grid datastore create s3://ryft-public-sample-data/esRedditJson/

This will copy the files from the source bucket into the managed Grid Datastore storage system.

In this example, you’ll see the --name option in the CLI command was omitted. When the --name option is omitted, the datastore name is assigned the name of the last “directory” making up the source path. So, in the case above, the Datastore would be named “esredditjson” (the name is converted to all lowercase ASCII non-space characters).

To use a different name, simply override the implicit naming by passing the --name option / value parameter explicitly. For example, to create a Datastore from this bucket named “lightning-train-data” use the following command to execute:

grid datastore create s3://ryft-public-sample-data/esRedditJson/ --name lightning-train-data

Using the –no-copy Option via the CLI

In certain cases, your S3 bucket may fit one (or both) of the following criteria:

  1. the bucket is continually updating with new data which you want included in a Grid Datastore
  2. the bucket is particularly large (leading to long Datastore creation times)

In these cases, you can pass the --no-copy flag to the grid datastore create command.


grid datastore create S3://ruff-public-sample-data/esRedditJson --no-copy

This allows you to directly mount public S3 buckets to a Grid Datastore, without having Grid copy over the entire dataset. This offers better support for large datasets and incremental update use cases.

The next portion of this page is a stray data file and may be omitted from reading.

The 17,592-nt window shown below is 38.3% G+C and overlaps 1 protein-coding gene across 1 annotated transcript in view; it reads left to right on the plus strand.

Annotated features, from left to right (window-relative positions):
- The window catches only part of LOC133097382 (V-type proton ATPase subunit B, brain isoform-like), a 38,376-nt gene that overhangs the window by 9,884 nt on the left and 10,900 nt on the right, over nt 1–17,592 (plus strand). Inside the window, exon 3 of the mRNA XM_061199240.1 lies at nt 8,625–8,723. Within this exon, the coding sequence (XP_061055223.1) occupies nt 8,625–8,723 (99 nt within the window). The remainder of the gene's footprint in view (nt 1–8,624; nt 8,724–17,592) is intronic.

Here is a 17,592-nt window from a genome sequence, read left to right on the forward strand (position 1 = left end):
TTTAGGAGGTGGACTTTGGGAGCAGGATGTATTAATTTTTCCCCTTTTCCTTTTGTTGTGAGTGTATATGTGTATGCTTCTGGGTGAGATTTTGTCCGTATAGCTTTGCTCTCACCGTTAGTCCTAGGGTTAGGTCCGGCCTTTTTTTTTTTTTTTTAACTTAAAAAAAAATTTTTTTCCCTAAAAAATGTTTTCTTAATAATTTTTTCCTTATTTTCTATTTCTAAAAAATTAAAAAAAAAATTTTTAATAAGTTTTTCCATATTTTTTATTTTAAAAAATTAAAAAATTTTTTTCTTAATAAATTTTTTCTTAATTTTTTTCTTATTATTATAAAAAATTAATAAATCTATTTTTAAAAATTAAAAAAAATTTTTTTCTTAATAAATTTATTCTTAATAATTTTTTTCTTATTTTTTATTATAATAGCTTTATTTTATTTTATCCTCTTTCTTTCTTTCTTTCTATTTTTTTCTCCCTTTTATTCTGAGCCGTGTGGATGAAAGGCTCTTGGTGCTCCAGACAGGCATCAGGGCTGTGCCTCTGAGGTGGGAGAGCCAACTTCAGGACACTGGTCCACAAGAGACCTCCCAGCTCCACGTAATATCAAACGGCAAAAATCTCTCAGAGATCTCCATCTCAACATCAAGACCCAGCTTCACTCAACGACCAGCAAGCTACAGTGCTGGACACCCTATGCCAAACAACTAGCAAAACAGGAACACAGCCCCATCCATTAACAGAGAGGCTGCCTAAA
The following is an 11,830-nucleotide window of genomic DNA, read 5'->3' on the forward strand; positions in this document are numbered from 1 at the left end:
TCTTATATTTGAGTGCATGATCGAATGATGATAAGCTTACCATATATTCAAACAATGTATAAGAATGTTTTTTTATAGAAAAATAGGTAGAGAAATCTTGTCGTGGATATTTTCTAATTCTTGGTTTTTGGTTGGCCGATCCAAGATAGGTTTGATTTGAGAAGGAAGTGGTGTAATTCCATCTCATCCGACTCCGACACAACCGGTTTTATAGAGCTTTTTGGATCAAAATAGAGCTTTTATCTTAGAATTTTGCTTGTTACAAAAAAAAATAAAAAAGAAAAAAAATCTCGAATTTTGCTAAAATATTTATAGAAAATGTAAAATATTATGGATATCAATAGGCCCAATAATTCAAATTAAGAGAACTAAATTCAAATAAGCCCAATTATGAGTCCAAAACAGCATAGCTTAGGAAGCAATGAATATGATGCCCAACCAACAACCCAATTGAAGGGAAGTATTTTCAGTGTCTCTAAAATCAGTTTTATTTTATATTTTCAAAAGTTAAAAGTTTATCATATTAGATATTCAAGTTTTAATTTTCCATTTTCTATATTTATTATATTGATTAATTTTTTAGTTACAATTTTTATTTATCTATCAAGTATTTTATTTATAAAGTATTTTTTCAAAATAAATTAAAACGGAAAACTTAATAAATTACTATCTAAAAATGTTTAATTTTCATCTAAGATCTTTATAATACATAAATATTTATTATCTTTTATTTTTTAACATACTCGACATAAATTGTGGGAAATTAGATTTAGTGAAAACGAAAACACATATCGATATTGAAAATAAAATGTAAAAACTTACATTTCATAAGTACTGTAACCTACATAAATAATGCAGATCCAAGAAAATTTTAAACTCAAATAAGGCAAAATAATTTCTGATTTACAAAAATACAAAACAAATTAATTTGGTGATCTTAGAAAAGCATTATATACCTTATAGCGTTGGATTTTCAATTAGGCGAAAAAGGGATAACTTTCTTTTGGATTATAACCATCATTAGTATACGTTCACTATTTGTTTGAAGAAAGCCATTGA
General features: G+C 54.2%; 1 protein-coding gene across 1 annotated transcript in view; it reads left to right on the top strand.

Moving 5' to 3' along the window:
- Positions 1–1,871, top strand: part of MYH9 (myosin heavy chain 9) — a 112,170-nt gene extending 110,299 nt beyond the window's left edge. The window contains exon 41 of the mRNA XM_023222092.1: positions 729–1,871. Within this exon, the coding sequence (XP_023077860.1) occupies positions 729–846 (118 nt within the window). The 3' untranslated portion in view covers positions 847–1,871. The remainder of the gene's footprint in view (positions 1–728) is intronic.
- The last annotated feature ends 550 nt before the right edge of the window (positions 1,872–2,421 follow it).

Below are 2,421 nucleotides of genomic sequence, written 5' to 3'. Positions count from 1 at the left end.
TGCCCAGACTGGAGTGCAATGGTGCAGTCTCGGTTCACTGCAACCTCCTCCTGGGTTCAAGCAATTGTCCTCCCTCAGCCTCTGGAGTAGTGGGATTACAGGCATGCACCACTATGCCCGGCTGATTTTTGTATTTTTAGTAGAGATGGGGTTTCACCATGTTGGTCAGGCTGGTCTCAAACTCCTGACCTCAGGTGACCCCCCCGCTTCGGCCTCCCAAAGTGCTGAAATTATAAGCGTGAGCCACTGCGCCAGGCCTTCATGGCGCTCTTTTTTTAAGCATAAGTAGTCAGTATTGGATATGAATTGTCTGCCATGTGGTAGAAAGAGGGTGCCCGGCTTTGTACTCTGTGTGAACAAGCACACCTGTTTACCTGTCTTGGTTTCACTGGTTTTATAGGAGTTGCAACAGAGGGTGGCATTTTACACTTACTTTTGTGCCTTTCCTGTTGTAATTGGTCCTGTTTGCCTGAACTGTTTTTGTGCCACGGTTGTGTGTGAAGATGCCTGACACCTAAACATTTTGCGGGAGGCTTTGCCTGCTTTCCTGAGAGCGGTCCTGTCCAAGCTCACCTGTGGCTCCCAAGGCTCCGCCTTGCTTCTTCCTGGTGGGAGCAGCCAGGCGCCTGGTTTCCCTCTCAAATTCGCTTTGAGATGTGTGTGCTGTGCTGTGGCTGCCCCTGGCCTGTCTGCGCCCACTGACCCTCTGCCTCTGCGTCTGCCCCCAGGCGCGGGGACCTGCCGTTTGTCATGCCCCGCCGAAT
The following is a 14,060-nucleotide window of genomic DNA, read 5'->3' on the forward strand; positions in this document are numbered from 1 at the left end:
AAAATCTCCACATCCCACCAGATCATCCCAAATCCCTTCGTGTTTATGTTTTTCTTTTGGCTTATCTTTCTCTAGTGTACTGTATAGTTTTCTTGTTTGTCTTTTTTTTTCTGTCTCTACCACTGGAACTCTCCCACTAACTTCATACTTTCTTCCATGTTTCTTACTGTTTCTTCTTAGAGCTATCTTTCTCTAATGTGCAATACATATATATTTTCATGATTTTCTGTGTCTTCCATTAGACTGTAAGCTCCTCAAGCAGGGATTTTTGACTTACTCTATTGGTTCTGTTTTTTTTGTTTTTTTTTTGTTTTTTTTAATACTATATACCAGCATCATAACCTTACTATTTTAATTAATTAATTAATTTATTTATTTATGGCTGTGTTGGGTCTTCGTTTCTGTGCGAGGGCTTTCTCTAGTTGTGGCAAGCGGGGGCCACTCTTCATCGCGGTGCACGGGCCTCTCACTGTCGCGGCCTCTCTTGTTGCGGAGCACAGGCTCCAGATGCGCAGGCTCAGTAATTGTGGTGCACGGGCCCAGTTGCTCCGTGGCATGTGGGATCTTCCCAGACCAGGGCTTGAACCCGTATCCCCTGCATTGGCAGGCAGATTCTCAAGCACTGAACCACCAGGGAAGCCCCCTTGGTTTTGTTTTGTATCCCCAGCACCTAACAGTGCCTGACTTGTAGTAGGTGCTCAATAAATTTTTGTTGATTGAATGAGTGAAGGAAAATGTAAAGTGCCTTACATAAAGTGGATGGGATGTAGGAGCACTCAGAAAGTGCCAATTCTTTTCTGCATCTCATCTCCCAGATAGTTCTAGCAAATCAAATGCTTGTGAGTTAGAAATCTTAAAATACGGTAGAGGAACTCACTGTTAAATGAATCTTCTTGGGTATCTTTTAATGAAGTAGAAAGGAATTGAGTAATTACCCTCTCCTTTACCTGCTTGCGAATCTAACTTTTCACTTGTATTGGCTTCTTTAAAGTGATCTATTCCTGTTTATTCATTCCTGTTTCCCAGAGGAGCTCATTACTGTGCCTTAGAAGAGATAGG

When using this flag, you cannot remove files from your bucket. If you’d like to add files, please create a new version of the Datastore after you’ve added files to your bucket.

If you are using this flag via the Grid public cloud, then the source bucket should be in the AWS us-east-1 region or there will be significant latency when you attempt to access the Datastore files in a Run or Session.

Create from an HTTP URL

Datastores can be created from a .zip or .tar.gz file accessible at an unauthenticated HTTP URL. By using an HTTP URL pointing to an archive file as the source of a Grid Datastore, the platform will automatically kick off a (server-side) process which downloads the file, extracts the contents, and sets up a Datastore file directory structure matching the extracted contents of the archive.

Using the UI